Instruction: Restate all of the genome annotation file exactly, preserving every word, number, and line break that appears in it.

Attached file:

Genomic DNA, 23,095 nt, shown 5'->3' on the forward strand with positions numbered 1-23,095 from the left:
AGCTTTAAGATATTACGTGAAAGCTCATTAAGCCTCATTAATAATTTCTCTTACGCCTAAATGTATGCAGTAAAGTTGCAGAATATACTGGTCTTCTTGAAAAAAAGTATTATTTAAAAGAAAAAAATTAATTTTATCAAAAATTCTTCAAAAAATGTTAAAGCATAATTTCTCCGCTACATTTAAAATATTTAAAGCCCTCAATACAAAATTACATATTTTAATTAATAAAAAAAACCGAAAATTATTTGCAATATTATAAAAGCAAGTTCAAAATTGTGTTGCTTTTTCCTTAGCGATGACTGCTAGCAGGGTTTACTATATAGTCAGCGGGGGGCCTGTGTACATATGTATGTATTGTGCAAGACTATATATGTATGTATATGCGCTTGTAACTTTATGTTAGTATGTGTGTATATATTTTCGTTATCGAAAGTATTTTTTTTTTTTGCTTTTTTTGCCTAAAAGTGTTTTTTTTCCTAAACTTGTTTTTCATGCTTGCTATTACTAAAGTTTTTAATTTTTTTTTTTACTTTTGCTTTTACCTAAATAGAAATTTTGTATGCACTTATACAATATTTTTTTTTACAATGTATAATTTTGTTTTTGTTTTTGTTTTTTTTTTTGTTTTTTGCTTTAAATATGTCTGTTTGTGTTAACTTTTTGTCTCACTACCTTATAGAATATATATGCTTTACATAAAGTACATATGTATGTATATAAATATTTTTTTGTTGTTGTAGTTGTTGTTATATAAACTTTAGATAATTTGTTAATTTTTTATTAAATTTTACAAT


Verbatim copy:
Genomic DNA, 23,095 nt, shown 5'->3' on the forward strand with positions numbered 1-23,095 from the left:
AGCTTTAAGATATTACGTGAAAGCTCATTAAGCCTCATTAATAATTTCTCTTACGCCTAAATGTATGCAGTAAAGTTGCAGAATATACTGGTCTTCTTGAAAAAAAGTATTATTTAAAAGAAAAAAATTAATTTTATCAAAAATTCTTCAAAAAATGTTAAAGCATAATTTCTCCGCTACATTTAAAATATTTAAAGCCCTCAATACAAAATTACATATTTTAATTAATAAAAAAAACCGAAAATTATTTGCAATATTATAAAAGCAAGTTCAAAATTGTGTTGCTTTTTCCTTAGCGATGACTGCTAGCAGGGTTTACTATATAGTCAGCGGGGGGCCTGTGTACATATGTATGTATTGTGCAAGACTATATATGTATGTATATGCGCTTGTAACTTTATGTTAGTATGTGTGTATATATTTTCGTTATCGAAAGTATTTTTTTTTTTTGCTTTTTTTGCCTAAAAGTGTTTTTTTTCCTAAACTTGTTTTTCATGCTTGCTATTACTAAAGTTTTTAATTTTTTTTTTTACTTTTGCTTTTACCTAAATAGAAATTTTGTATGCACTTATACAATATTTTTTTTTACAATGTATAATTTTGTTTTTGTTTTTGTTTTTTTTTTTGTTTTTTGCTTTAAATATGTCTGTTTGTGTTAACTTTTTGTCTCACTACCTTATAGAATATATATGCTTTACATAAAGTACATATGTATGTATATAAATATTTTTTTGTTGTTGTAGTTGTTGTTATATAAACTTTAGATAATTTGTTAATTTTTTATTAAATTTTACAAT